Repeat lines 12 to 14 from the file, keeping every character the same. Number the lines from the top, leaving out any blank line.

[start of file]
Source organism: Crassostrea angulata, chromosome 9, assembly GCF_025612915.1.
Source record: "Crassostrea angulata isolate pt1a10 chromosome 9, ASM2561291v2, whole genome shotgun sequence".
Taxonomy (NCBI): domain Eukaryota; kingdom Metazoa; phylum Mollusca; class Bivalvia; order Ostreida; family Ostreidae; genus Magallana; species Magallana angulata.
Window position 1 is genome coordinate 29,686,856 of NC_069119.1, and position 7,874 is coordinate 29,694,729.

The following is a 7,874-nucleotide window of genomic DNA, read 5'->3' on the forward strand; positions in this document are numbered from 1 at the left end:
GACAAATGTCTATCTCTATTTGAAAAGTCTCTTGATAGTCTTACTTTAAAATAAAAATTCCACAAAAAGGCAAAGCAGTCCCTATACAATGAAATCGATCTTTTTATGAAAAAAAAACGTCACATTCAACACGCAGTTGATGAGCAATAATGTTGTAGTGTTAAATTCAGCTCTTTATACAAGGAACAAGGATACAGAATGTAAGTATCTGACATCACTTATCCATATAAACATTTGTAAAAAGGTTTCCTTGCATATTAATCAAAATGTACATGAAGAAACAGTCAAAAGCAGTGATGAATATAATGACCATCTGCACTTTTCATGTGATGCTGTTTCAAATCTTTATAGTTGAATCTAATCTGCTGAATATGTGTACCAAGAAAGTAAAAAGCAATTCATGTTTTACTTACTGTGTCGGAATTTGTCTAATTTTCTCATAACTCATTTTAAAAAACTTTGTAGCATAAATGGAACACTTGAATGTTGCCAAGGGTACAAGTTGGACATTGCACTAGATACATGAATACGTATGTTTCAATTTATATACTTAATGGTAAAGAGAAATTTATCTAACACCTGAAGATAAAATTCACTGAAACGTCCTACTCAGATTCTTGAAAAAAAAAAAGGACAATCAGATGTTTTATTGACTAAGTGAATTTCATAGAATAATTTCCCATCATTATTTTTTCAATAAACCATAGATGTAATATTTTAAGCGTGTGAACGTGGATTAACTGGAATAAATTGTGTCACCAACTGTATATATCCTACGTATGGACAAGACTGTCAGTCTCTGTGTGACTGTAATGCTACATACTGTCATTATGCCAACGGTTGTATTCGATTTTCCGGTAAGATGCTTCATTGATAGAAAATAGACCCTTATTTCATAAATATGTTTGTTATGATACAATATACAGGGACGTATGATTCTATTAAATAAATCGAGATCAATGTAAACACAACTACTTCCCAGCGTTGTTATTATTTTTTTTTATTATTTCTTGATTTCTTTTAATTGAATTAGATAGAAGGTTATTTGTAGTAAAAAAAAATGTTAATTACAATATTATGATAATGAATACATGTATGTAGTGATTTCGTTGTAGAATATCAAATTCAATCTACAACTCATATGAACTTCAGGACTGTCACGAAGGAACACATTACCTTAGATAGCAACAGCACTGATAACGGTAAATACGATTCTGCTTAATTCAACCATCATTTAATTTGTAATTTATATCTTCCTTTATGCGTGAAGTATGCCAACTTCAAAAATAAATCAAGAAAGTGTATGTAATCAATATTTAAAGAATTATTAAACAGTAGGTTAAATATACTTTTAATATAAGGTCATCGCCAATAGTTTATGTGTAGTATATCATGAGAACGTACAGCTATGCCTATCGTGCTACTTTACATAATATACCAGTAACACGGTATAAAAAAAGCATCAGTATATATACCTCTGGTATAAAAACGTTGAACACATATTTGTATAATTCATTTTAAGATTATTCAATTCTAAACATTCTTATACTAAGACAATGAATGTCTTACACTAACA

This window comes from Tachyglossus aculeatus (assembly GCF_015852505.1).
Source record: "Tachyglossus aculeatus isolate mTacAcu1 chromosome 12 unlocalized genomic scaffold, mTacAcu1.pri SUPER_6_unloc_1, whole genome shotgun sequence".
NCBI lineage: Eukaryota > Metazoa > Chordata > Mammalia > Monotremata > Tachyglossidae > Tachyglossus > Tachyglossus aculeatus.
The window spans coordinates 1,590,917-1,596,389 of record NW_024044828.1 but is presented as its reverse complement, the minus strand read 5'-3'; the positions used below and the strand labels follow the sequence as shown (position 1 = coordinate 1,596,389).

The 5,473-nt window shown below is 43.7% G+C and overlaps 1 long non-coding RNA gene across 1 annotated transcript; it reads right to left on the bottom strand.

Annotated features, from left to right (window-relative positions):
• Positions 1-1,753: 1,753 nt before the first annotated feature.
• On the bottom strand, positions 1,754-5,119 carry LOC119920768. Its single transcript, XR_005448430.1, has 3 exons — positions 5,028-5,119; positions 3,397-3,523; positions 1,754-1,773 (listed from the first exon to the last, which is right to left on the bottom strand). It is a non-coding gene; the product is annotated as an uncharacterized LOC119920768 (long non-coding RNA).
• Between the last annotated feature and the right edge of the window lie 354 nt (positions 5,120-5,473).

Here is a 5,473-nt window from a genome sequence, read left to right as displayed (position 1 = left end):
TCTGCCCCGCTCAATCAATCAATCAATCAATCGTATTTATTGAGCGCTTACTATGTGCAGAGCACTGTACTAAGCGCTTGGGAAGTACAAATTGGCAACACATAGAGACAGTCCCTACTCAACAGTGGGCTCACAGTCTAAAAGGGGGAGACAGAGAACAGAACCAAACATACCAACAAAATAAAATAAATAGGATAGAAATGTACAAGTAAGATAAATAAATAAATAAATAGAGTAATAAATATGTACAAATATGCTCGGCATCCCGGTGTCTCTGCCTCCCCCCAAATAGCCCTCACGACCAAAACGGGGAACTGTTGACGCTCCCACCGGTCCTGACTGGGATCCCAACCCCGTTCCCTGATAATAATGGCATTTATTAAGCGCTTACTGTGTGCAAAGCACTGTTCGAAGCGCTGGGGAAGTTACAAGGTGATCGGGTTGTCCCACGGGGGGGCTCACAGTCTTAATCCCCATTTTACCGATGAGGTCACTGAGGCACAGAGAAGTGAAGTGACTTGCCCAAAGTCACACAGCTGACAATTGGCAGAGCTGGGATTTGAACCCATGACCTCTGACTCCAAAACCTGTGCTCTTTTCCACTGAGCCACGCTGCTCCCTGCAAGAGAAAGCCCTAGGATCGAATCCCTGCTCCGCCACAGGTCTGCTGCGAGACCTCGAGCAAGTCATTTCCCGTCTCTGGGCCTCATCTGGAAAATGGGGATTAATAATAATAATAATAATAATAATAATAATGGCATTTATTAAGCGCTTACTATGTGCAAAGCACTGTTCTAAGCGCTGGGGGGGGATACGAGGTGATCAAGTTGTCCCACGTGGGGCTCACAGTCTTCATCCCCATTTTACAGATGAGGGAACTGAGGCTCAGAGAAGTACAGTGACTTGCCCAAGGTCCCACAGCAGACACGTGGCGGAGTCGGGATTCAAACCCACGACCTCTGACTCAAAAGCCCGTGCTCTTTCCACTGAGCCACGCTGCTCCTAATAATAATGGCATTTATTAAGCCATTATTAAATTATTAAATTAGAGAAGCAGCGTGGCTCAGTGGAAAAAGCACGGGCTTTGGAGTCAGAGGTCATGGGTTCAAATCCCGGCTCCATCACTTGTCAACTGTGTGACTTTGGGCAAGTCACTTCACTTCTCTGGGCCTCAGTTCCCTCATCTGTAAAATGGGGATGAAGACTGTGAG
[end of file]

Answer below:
Annotated features, from left to right (window-relative positions):
• Positions 1-1,753: 1,753 nt before the first annotated feature.
• On the bottom strand, positions 1,754-5,119 carry LOC119920768. Its single transcript, XR_005448430.1, has 3 exons — positions 5,028-5,119; positions 3,397-3,523; positions 1,754-1,773 (listed from the first exon to the last, which is right to left on the bottom strand). It is a non-coding gene; the product is annotated as an uncharacterized LOC119920768 (long non-coding RNA).